‘The Most High Father made know from heaven, through his Holy Angel Gabriel, this Word of the Father – so worthy, so holy and glorious – in the womb of the holy and glorious Virgin Mary, from whose womb He received the flesh of our humanity and frailty. Though He was rich, He wished, together with the Most Blessed Virgin, His mother, to choose poverty in the world beyond all else’ (Later Admonition, 2-6).
For Francis, the self-emptying act of God, the very act of taking on the weakness of humanity and, in turn, making it strong, was central to both his view of Eucharist and of how he orientated his own life. Ilia Delio OFS writes in his book The Humility of God: A Franciscan Perspective that, ‘Incarnation means that God takes on flesh. Jesus is the Word made flesh, a Word from which we could read the ultimate nature of God and of human nature itself’ (Delia, 2005, Pg 38). He continues that ‘the mystery of the Incarnation is that God bends down to meet us wherever we are. God is [both] Most High and most intimately related to us’ (Delia, 2005, Pg 52).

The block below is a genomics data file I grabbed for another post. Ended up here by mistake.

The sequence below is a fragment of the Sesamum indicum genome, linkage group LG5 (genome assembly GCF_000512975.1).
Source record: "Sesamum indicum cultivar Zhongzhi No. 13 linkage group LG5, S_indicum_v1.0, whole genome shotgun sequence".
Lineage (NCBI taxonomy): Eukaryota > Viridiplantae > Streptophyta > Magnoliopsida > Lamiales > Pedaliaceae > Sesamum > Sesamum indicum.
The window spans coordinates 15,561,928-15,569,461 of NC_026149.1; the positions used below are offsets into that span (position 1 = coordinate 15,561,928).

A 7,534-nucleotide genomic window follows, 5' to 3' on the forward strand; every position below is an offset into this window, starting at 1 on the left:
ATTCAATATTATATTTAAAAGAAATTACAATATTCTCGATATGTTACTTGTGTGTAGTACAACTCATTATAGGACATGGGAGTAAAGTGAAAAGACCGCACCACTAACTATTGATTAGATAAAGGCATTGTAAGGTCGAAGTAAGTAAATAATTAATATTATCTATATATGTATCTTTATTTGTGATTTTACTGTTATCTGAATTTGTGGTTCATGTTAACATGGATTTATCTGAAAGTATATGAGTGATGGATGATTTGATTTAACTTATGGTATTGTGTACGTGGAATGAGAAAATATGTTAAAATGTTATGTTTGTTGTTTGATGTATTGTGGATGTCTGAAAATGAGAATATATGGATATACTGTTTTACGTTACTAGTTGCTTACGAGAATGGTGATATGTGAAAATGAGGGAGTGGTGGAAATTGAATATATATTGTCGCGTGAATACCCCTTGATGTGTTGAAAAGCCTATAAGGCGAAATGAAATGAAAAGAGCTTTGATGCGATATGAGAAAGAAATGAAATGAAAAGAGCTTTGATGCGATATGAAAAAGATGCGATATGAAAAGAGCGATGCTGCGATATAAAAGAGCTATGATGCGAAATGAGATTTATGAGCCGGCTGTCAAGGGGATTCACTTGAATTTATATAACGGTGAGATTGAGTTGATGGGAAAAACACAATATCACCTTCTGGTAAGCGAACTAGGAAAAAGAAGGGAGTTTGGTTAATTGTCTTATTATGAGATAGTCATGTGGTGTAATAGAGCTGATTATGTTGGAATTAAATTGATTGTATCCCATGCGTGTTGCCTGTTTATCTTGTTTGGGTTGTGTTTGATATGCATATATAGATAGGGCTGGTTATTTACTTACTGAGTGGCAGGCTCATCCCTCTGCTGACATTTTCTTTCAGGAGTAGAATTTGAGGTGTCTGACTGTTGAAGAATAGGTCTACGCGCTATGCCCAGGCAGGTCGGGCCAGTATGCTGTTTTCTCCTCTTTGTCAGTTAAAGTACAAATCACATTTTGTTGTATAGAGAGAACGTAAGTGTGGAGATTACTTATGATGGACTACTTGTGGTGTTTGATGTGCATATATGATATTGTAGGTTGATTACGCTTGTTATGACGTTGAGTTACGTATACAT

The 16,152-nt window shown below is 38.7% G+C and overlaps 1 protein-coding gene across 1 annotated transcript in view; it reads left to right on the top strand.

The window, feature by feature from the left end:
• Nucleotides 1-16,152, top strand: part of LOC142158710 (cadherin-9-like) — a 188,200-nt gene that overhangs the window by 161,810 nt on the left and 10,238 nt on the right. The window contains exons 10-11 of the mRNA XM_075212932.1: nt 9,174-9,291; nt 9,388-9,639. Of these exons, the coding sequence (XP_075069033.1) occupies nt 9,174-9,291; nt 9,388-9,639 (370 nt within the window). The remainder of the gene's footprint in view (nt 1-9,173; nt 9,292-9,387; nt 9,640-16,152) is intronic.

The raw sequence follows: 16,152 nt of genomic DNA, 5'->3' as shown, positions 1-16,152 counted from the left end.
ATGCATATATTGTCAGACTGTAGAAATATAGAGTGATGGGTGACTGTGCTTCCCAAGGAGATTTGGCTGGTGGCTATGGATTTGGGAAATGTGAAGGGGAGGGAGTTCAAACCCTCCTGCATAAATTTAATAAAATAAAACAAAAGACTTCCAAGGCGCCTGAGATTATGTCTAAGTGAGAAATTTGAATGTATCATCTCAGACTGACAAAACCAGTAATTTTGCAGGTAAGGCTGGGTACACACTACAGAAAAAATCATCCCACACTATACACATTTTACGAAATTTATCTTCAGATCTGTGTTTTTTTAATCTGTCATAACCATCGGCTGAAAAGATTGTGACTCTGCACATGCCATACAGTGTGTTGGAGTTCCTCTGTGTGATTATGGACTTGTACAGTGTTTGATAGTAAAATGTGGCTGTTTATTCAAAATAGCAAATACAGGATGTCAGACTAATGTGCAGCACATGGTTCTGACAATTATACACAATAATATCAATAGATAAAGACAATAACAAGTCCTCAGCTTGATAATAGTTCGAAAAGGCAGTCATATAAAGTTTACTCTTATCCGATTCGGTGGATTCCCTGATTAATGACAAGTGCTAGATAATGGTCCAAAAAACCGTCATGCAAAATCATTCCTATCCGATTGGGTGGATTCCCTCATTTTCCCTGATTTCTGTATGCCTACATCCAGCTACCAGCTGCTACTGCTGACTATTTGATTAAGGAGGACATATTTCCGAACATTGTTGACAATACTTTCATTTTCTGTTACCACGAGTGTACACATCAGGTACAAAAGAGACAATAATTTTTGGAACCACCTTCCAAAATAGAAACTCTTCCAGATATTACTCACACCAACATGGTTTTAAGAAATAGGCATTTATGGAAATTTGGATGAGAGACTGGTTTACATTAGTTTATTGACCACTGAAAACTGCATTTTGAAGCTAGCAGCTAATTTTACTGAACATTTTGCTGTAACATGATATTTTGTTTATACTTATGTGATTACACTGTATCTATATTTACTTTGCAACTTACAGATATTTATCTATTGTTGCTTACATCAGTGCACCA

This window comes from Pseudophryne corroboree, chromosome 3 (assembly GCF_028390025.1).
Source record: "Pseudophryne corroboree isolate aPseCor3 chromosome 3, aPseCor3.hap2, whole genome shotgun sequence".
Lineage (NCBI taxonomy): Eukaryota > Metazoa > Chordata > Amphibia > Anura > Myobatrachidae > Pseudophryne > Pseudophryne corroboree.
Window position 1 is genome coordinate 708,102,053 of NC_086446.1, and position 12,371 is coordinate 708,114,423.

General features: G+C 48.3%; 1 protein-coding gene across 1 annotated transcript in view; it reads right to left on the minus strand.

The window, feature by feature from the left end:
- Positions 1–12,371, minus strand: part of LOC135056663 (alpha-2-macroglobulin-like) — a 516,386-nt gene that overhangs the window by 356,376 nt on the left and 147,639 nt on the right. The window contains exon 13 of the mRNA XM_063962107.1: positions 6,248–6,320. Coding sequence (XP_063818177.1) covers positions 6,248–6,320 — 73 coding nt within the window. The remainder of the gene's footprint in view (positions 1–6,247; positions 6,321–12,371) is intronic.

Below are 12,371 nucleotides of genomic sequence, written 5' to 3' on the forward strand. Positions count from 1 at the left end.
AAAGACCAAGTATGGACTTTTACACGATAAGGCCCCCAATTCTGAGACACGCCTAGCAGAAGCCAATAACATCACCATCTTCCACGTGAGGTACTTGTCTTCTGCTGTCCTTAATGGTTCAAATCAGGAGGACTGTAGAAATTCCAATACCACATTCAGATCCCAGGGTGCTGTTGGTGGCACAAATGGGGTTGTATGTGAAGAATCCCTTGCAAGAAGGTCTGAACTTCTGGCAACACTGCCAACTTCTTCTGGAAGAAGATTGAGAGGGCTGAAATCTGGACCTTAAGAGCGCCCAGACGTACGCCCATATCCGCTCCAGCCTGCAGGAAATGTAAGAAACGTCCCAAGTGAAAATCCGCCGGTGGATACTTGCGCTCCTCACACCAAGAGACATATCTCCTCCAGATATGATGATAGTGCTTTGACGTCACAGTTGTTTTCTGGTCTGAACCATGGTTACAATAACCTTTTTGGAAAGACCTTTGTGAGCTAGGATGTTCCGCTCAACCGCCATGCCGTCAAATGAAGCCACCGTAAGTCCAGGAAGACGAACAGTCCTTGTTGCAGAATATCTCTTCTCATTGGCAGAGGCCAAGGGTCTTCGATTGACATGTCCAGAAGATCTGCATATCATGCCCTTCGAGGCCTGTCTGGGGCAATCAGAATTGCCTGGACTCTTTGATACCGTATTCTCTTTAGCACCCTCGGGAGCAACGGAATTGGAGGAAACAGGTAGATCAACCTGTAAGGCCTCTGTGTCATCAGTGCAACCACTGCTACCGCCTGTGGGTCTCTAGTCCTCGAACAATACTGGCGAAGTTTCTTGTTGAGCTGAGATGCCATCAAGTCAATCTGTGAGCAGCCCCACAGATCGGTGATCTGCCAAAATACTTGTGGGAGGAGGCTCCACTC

For Francis, Eucharist is a process of continual self-emptying. The first emptying occurred when the word became flesh, this continued in Christ’s choice to live a poor life of embodied humanness, it culminated in the Crucifixion and continues for us in the Eucharist, which makes Christ ‘s offering and self-sacrifice really and truly present to us each day.
As we begin our journey in faith, with Christ, along the pilgrim path of the IEC, I pray that we may be granted the Grace to allow us to empty ourselves, making room in our hearts and lives for Christ; however He may present Himself to us.